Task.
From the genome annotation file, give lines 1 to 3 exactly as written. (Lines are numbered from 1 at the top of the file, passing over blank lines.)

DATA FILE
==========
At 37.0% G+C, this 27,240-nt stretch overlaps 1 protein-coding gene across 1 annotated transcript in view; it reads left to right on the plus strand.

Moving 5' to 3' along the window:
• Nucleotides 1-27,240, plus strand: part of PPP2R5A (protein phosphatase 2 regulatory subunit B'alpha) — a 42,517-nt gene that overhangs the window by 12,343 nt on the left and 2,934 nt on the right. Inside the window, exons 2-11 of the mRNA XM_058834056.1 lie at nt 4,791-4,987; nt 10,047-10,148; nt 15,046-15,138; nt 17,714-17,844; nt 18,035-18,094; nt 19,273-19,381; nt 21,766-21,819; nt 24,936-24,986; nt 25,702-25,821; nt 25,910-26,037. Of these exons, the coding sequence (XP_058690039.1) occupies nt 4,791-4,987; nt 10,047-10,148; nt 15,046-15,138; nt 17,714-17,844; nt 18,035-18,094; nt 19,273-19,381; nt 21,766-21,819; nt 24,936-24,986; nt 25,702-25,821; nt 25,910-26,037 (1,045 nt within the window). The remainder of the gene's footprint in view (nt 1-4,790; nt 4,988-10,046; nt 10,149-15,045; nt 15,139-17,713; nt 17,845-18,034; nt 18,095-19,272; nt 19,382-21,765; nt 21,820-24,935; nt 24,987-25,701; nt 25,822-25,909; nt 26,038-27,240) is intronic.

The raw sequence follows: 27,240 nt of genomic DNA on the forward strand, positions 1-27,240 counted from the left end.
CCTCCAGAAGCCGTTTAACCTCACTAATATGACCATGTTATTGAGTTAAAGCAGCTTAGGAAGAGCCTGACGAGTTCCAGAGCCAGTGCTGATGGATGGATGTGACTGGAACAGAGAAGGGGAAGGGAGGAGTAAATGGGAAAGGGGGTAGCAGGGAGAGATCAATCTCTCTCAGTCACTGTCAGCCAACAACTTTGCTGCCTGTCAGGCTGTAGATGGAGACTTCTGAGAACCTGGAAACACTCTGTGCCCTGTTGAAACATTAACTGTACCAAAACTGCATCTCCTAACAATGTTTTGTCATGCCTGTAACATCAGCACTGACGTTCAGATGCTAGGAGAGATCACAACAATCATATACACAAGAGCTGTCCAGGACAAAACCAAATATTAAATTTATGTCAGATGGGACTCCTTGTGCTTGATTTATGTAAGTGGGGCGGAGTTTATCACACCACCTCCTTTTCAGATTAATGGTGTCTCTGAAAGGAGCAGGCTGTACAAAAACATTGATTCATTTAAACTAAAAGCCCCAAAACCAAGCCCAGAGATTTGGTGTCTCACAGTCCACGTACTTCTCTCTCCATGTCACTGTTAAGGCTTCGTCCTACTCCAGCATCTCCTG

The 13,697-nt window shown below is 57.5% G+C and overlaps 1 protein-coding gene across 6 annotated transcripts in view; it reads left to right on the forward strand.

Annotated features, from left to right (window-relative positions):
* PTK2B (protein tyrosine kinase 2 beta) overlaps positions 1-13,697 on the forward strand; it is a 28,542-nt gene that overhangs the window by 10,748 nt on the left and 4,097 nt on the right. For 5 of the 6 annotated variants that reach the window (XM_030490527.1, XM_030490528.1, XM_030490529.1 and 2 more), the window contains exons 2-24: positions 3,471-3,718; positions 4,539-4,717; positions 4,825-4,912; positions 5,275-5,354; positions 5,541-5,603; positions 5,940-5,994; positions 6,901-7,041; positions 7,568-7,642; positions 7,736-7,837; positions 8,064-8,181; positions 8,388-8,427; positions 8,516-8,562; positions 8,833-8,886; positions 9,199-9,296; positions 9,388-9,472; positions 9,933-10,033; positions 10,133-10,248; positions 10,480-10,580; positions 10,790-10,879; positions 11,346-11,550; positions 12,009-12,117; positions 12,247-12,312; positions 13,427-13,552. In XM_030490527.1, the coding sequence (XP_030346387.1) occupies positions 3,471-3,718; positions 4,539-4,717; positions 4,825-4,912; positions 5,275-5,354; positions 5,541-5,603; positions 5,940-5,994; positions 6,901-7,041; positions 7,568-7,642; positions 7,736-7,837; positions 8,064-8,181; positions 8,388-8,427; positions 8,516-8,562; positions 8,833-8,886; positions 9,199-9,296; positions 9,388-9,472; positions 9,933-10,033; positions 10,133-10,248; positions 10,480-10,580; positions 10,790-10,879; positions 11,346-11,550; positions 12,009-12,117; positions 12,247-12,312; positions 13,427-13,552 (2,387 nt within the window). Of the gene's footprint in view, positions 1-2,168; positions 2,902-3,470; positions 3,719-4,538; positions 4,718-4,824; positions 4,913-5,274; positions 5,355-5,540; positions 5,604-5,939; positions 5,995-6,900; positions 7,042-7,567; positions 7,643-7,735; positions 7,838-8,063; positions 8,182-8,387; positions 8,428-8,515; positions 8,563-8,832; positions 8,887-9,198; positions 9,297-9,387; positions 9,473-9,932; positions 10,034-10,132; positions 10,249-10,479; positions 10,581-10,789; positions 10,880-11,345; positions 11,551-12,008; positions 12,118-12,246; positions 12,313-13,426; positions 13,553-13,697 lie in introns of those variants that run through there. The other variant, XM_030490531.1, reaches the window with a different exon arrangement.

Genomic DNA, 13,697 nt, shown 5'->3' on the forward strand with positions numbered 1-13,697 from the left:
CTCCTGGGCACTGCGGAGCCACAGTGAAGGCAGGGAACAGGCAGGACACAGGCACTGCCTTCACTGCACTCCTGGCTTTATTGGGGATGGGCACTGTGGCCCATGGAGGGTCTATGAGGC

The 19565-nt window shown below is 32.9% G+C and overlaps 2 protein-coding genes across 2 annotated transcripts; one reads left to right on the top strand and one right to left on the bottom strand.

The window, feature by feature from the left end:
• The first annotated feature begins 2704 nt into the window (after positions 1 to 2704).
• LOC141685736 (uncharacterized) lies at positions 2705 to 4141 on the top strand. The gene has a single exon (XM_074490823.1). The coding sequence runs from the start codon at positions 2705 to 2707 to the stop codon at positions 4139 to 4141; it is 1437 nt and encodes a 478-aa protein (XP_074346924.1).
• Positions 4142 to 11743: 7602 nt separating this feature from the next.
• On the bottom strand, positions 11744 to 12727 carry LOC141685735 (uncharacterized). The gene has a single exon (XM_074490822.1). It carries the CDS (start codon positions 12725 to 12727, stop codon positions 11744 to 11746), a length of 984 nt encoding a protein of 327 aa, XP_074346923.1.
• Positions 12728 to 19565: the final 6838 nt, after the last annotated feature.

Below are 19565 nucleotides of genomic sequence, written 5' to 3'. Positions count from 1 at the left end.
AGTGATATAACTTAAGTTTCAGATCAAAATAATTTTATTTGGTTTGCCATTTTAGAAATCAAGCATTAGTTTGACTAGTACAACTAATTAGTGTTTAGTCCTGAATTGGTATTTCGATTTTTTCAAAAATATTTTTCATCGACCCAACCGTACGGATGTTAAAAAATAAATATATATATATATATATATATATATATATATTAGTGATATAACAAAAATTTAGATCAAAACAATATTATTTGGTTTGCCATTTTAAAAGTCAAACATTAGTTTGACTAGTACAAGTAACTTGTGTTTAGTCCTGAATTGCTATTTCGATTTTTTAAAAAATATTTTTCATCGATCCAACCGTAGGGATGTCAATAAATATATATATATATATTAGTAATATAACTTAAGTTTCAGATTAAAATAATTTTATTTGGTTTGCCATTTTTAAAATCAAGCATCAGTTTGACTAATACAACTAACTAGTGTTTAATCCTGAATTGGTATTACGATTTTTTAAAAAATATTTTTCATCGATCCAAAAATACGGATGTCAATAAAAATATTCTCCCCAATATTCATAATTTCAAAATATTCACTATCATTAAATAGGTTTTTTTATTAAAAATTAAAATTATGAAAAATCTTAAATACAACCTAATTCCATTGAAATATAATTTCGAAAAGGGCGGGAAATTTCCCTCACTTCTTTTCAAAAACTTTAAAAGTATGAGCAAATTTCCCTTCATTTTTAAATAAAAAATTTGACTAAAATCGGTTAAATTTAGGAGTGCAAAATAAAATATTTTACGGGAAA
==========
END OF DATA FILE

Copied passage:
At 37.0% G+C, this 27,240-nt stretch overlaps 1 protein-coding gene across 1 annotated transcript in view; it reads left to right on the plus strand.

Moving 5' to 3' along the window:
• Nucleotides 1-27,240, plus strand: part of PPP2R5A (protein phosphatase 2 regulatory subunit B'alpha) — a 42,517-nt gene that overhangs the window by 12,343 nt on the left and 2,934 nt on the right. Inside the window, exons 2-11 of the mRNA XM_058834056.1 lie at nt 4,791-4,987; nt 10,047-10,148; nt 15,046-15,138; nt 17,714-17,844; nt 18,035-18,094; nt 19,273-19,381; nt 21,766-21,819; nt 24,936-24,986; nt 25,702-25,821; nt 25,910-26,037. Of these exons, the coding sequence (XP_058690039.1) occupies nt 4,791-4,987; nt 10,047-10,148; nt 15,046-15,138; nt 17,714-17,844; nt 18,035-18,094; nt 19,273-19,381; nt 21,766-21,819; nt 24,936-24,986; nt 25,702-25,821; nt 25,910-26,037 (1,045 nt within the window). The remainder of the gene's footprint in view (nt 1-4,790; nt 4,988-10,046; nt 10,149-15,045; nt 15,139-17,713; nt 17,845-18,034; nt 18,095-19,272; nt 19,382-21,765; nt 21,820-24,935; nt 24,987-25,701; nt 25,822-25,909; nt 26,038-27,240) is intronic.